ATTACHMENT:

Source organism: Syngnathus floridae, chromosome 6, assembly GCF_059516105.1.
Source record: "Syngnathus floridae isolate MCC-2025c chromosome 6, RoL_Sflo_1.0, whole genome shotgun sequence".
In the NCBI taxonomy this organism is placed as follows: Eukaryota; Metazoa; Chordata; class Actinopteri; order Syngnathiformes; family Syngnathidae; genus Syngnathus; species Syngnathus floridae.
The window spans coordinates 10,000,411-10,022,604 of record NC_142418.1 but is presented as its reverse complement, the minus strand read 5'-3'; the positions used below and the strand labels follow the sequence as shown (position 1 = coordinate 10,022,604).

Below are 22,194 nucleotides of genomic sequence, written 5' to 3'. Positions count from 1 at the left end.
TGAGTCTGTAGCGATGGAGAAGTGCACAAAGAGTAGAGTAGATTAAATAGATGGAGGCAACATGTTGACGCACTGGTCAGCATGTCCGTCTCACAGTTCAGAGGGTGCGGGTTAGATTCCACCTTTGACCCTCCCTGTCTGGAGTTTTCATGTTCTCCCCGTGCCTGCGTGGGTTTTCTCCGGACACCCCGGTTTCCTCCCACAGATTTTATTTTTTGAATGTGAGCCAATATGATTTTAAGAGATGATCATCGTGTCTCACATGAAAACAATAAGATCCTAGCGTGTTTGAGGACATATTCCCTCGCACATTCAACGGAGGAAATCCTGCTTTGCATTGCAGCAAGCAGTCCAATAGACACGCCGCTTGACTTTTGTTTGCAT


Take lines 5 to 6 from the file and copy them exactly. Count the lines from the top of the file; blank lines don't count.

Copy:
Below are 22,194 nucleotides of genomic sequence, written 5' to 3'. Positions count from 1 at the left end.
TGAGTCTGTAGCGATGGAGAAGTGCACAAAGAGTAGAGTAGATTAAATAGATGGAGGCAACATGTTGACGCACTGGTCAGCATGTCCGTCTCACAGTTCAGAGGGTGCGGGTTAGATTCCACCTTTGACCCTCCCTGTCTGGAGTTTTCATGTTCTCCCCGTGCCTGCGTGGGTTTTCTCCGGACACCCCGGTTTCCTCCCACAGATTTTATTTTTTGAATGTGAGCCAATATGATTTTAAGAGATGATCATCGTGTCTCACATGAAAACAATAAGATCCTAGCGTGTTTGAGGACATATTCCCTCGCACATTCAACGGAGGAAATCCTGCTTTGCATTGCAGCAAGCAGTCCAATAGACACGCCGCTTGACTTTTGTTTGCAT